Started by ClarkeTribe, May 13 2017 09:44 PM Just wondering if anyone has any insight as to whether it is normal to have headaches whilst starting / adjusting to taking metformin for PCOS related insulin resistance and elevated T levels? In my first week, just on 500mg and getting headaches every night. Edited by ClarkeTribe, 13 May 2017 - 09:45 PM. I didn't get headaches but it played with my stomach. Had diarrhoea (sorry tmi) until I got used to it. Think it was about a week. Then had to take a second tablet per day and get used to that!! Yes I can't recall headaches - but I too had an upset tummy. That settled after around two weeks. Yes it's normal. I remember headaches and extreme tiredness - feeling like a zombie all day. I got the gastrointestinal upset too. Stick with it though - the side effects do go away. Increasing the dose slowly as per your doctors orders helps too. It really is a great medication for PCOS. For now make sure you are drinking plenty of water and rest when you can Yes I had the upset stomach fatigue and headaches, I stuck with it for about a month before I started to experience a depression type state my FS changed me to the slow release metformin which is diabex XR and the symptoms went away straight away! hope it settles down for you soon xx Continue reading >>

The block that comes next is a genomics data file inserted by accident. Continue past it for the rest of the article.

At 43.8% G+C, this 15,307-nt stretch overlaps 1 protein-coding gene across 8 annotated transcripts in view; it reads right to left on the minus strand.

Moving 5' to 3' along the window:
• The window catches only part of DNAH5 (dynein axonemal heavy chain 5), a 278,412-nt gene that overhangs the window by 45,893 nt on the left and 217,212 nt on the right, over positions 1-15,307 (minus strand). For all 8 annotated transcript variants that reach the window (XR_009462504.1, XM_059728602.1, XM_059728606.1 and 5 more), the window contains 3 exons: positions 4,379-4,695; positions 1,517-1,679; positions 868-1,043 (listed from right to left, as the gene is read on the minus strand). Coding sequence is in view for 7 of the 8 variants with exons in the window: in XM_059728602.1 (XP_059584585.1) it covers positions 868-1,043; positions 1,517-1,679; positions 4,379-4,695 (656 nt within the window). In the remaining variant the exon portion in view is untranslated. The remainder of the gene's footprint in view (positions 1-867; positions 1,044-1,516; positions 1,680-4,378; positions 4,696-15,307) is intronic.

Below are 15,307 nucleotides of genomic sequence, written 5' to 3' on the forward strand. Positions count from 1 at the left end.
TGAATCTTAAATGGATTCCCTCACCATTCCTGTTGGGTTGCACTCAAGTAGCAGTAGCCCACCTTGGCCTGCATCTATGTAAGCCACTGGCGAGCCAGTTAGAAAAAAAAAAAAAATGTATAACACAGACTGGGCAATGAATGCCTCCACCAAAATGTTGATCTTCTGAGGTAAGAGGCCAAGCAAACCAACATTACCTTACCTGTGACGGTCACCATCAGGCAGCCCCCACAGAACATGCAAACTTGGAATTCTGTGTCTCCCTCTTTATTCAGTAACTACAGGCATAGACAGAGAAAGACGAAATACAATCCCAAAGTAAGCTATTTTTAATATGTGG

Metformin Causin A Headache? : Pcos Forum : Active Low-carber Forums

Metformin Causin A Headache? : Pcos Forum : Active Low-carber Forums